New video footage of Wal-Mart manager meetings released by the Center for Public Integrity and aired on Dan Rather Reports Tuesday evening, provide a rare and disturbing glimpse into the private culture of the world's largest company.
The footage features several Wal-Mart executives at various meetings using a hard sell approach to convince their managers to contribute to the company's PAC. As an incentive for PAC contributions, executives offer a 2-for-1 company donation in the managers' names to the Wal-Mart Associates in Critical Needs Fund. It's a "win-win" they say. The managers look like they care about their employees, Wal-Mart grows its PAC, and everybody goes home happy. So, what's wrong with this program? Most experts say it's legal, if not totally ethical. And, don't a lot of companies do the same thing - offer charitable contribution incentives for PAC contributions just like Wal-Mart?
Well, yes and no...and here's where it gets a little dicey. Certainly, employee incentives for PAC contributions are not new - although this is the first time we've actually seen it on video - thank you Flagler. But, the first major difference in the Wal-Mart circle of money is that typically the corporations' incentive programs include charitable contributions to independent, third party organizations such as the American Red Cross or United Way. In this case, the Wal-Mart Associates in Critical Needs Fund is a Wal-Mart-controlled foundation, which means all decisions regarding fund management and expenditures are made by Wal-Mart, not an independent organization. So, Wal-Mart gets its PAC money and it makes itself look good to its employees with its "generous" contributions to the Fund, which - unbeknownst to the employees - are based on PAC contributions. Indeed, if we are to take Becky Reithemeyer at her word, the company may base its entire contribution to the Fund on PAC contributions. Now, that's a lot of pressure to get those managers to give.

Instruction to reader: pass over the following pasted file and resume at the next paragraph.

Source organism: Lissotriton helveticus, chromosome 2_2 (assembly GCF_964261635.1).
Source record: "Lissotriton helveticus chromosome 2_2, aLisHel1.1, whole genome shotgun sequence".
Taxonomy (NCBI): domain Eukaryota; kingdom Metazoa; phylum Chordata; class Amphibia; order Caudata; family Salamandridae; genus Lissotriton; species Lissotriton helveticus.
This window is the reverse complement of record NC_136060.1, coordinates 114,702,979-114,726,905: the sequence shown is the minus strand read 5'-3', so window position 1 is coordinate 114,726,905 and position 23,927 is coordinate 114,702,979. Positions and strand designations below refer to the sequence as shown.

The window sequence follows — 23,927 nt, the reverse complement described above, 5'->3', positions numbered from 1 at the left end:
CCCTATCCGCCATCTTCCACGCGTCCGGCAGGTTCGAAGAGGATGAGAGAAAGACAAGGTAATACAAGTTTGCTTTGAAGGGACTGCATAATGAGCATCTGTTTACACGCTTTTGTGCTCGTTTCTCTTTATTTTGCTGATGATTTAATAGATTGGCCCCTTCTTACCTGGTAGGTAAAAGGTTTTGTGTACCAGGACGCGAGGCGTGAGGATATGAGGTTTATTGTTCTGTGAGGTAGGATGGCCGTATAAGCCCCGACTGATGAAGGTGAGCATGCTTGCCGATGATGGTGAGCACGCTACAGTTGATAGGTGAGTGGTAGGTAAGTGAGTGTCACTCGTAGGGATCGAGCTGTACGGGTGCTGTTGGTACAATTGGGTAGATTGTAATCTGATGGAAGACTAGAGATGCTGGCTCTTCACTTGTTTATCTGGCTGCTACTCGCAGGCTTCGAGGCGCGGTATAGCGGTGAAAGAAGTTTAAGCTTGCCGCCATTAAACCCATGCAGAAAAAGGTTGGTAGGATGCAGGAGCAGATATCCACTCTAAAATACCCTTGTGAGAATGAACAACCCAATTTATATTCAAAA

The second major difference in Wal-Mart's program is the twisted hypocrisy of using donations to the Wal-Mart Associates in Critical Needs Fund as an incentive for PAC contributions.. If 2007 typifies an average year, the Wal-Mart Associates in Critical Needs Fund helps less than 1% of Wal-Mart's 1.3 million employees, while the PAC actively fights against legislation that would help all of the low-wage, hourly workers, such as the Patient's Bill of Rights and workplace safety requirements. So, the managers are in effect giving to an organization - Wal-Mart's PAC - which fights against legislation that would protect and help the employees they manage in exchange for doling out one-time, small contributions for a tiny number of employees during a time of hardship.
Wal-Mart is absolutely playing politics here while feigning concern for its employees - at the expense of its employees. For years, Wal-Mart has promoted the idea that it has a family culture, but these videos reveal that the Walton family circle absolutely does not extend to its low-wage, hourly employees in stores across the country - employees who are struggling to make ends meet. The videos show Wal-Mart is more concerned with its image and immediate bottom line than with the company's long-term sustainability, which would have to include the well-being of its employees.
Wal-Mart has always resisted any real change to its company policy because it fears the immediate costs . The company's health care model relies on poor benefits to cut costs and it does just about anything to suppress wage costs, including forcing employees to work off the clock. But, the company is finding that lawsuits, public relations disasters, and high employee turnover cut deeply into those savings. Wal-Mart could save money in the long run - and improve the economic well-being and quality of life for its employees - by turning its attention to company policy, instead of DC lobbyists and political influence.
These latest PAC videos are just a tiny sample of the Wal-Mart video library; Wal-Mart might want to consider cutting its losses and doing the right thing.
Follow David Nassar on Twitter: www.twitter.com/dfnssr